When a Customer Disputes a Transaction Without Contacting the Merchant
What is one of the biggest complaints merchants have regarding chargebacks? Without first contacting the business, a consumer disputes the transaction with the bank, completely omitting the merchant from the refund process.
The Overwhelming Majority
Research conducted by Chargebacks911™ revealed the overwhelming majority of chargebacks are filed fraudulently, bypassing the merchant all together.
- Only 14% of consumers contacted the merchant before filing a chargeback.
- Approximately 25% of consumers contacted the merchant after filing the chargeback.
Another study found the majority of chargebacks are filed out of convenience; 81% of chargeback-filing consumers said they simply didn’t have time to contact the merchant. A customer dispute with the bank seemed like a less stressful, easier solution.
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An Unfulfilled Stipulation and Insufficient Due Diligence
Friendly fraud is one of the biggest challenges card-not-present merchants deal with. It is essentially cyber shoplifting, resulting in significant revenue loss for merchants. BI Intelligence estimates friendly fraud costs $30 billion annually and increases at a rate of 41% each year.
Such alarming statistics beg the question: why is no one doing anything to stop the proliferation of this criminal act?
Both card networks and issuing banks claim to do their part in the effort to reduce friendly fraud. However, loopholes in the chargeback process make it incredibly easy for these illegitimate consumer disputes to happen.
For example, the prerequisite for filing a MasterCard reason code 4853 chargeback includes the following:
“The cardholder must contact the merchant before initiating the dispute and the cardholder’s documentation must explain the result of the conversation with the merchant.
If the cardholder cannot contact the merchant, the cardholder must state that the attempt was made to contact the merchant and that the merchant failed to respond.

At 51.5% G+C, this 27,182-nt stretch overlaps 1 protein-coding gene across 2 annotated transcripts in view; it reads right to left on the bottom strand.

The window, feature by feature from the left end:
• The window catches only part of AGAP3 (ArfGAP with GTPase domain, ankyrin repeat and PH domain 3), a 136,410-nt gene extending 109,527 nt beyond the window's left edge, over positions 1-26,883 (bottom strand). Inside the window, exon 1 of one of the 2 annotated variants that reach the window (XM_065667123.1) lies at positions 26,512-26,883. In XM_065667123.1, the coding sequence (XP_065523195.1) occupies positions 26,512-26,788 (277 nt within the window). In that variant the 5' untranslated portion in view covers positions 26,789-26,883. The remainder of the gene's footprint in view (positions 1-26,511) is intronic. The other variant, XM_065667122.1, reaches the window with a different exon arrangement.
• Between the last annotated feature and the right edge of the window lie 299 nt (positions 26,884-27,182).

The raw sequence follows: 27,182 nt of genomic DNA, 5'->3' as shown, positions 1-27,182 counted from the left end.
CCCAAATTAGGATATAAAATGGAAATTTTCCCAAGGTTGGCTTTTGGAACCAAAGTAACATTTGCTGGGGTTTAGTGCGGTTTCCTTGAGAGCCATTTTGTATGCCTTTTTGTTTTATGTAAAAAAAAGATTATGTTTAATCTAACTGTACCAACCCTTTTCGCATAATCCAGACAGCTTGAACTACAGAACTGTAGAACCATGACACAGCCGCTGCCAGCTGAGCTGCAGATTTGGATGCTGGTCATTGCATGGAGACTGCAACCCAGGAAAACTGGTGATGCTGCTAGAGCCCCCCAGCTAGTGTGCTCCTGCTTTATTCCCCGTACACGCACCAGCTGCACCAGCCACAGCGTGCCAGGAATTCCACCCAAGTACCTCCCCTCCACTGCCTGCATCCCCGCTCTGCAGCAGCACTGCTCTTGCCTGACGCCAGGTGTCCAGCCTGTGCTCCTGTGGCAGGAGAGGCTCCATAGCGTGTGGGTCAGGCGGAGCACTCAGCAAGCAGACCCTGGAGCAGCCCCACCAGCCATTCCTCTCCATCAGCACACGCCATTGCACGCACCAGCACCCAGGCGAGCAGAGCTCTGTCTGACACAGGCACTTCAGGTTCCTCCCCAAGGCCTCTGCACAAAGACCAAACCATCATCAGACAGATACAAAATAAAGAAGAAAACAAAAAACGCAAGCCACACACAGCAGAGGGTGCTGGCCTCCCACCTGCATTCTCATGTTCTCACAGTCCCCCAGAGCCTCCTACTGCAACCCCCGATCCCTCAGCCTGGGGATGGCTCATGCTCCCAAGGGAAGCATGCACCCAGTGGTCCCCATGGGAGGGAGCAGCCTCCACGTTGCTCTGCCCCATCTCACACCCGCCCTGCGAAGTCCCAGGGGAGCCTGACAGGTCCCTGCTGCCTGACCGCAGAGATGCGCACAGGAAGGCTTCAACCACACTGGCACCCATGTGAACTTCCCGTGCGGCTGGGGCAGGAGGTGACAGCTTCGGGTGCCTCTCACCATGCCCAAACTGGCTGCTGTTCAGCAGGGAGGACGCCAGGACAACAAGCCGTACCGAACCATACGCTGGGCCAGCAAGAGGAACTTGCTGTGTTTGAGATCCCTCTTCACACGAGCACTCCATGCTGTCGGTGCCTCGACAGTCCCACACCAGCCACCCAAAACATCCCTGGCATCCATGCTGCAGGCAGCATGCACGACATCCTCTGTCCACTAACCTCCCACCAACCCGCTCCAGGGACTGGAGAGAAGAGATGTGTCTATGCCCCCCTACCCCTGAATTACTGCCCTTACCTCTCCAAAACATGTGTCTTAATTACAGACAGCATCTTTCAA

With those limited regulations, consider how easy it would be for the following conversation to take place:
Issuing banks fail to execute sufficient due diligence when processing chargebacks. The age-old adage, “the consumer is always right,” still rules today, and banks are reluctant to jeopardize their customers’ trust.
Meanwhile, card networks don’t strictly enforce their own regulations or mete out punishments to those who fail to abide by them.
Ultimately, too much onus is put on the merchants. Merchants bear the brunt of friendly fraud consumer disputes, losing revenue, paying fines, and risking the ability to process payment card transactions.
Preventing Friendly Fraud Consumer Disputes
Friendly fraud has put merchants in competition with issuing banks. Who can provide the best customer service? If the bank outshines the merchant, a chargeback is issued.
So what can merchants do to avoid transaction dispute instances?
- Advertise the business’s contact information. Share essentials like email address, website, and phone number in the most commonly sought-after places: the website, sales receipt, confirmation email, marketing materials, etc.
- Simplify policies. The least restrictive policies offer the lowest chargeback risk. Consider foregoing cancelation fees, extending refund deadlines, paying return postage, and offering other consumer-friendly policies.
- Provide 24/7 customer support. The bank’s online consumer dispute form is available all hours of the day and night. Is there also a customer service representative available at the merchant’s establishment?
- Promptly reply to emails. Send an autoreply to all messages. Let the consumer know the query was received and will be attended to soon. Then, provide a detailed explanation that adequately addresses the customer’s grievances.
- Regularly check social media accounts. Social media is a viable communication channel. It is especially important to carefully monitor these communications since they happen in a public forum.
- Notify the consumer of important events. Send a confirmation email after processing the order. Send another message when the items have been shipped. Let the consumer know if the purchased items are backordered or will be delayed. Send reminder notices before processing a recurring transaction.
It’s impossible for merchants to anticipate finicky consumer behavior and nothing can account for irrational consumer actions. However, merchants should do all they can to reduce the risk of consumer disputes filed with the issuing bank.
Fortunately, avoiding transaction disputes isn’t just a shot in the dark—not with Merchant Compliance Review by Chargebacks911™, the industry’s most comprehensive diagnostic tool.
We conduct a 106-point inspection of a business’s policies and practices. Then, we provide an actionable solution to solve the newly revealed chargeback triggers. If you’d like help improving your customer service, enhancing chargeback management efforts, and adhering to business best practices, let us know.